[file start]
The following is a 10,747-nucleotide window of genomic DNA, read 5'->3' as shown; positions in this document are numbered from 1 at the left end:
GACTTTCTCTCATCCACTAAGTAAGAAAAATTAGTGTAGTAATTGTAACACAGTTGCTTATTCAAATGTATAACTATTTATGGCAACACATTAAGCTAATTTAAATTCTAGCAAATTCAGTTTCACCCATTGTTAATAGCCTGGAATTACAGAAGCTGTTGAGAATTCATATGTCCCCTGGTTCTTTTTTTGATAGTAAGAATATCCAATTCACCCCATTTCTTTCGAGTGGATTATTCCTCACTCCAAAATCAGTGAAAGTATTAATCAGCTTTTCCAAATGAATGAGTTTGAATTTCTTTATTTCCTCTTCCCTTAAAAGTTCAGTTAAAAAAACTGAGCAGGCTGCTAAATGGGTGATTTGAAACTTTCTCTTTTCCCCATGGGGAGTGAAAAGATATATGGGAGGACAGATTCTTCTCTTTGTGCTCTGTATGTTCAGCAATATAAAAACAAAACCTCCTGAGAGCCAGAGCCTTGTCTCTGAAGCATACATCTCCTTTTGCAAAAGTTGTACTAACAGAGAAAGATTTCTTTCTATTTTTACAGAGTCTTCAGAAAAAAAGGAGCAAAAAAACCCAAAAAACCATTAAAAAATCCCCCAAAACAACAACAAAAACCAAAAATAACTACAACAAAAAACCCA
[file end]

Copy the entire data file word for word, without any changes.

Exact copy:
The following is a 10,747-nucleotide window of genomic DNA, read 5'->3' as shown; positions in this document are numbered from 1 at the left end:
GACTTTCTCTCATCCACTAAGTAAGAAAAATTAGTGTAGTAATTGTAACACAGTTGCTTATTCAAATGTATAACTATTTATGGCAACACATTAAGCTAATTTAAATTCTAGCAAATTCAGTTTCACCCATTGTTAATAGCCTGGAATTACAGAAGCTGTTGAGAATTCATATGTCCCCTGGTTCTTTTTTTGATAGTAAGAATATCCAATTCACCCCATTTCTTTCGAGTGGATTATTCCTCACTCCAAAATCAGTGAAAGTATTAATCAGCTTTTCCAAATGAATGAGTTTGAATTTCTTTATTTCCTCTTCCCTTAAAAGTTCAGTTAAAAAAACTGAGCAGGCTGCTAAATGGGTGATTTGAAACTTTCTCTTTTCCCCATGGGGAGTGAAAAGATATATGGGAGGACAGATTCTTCTCTTTGTGCTCTGTATGTTCAGCAATATAAAAACAAAACCTCCTGAGAGCCAGAGCCTTGTCTCTGAAGCATACATCTCCTTTTGCAAAAGTTGTACTAACAGAGAAAGATTTCTTTCTATTTTTACAGAGTCTTCAGAAAAAAAGGAGCAAAAAAACCCAAAAAACCATTAAAAAATCCCCCAAAACAACAACAAAAACCAAAAATAACTACAACAAAAAACCCA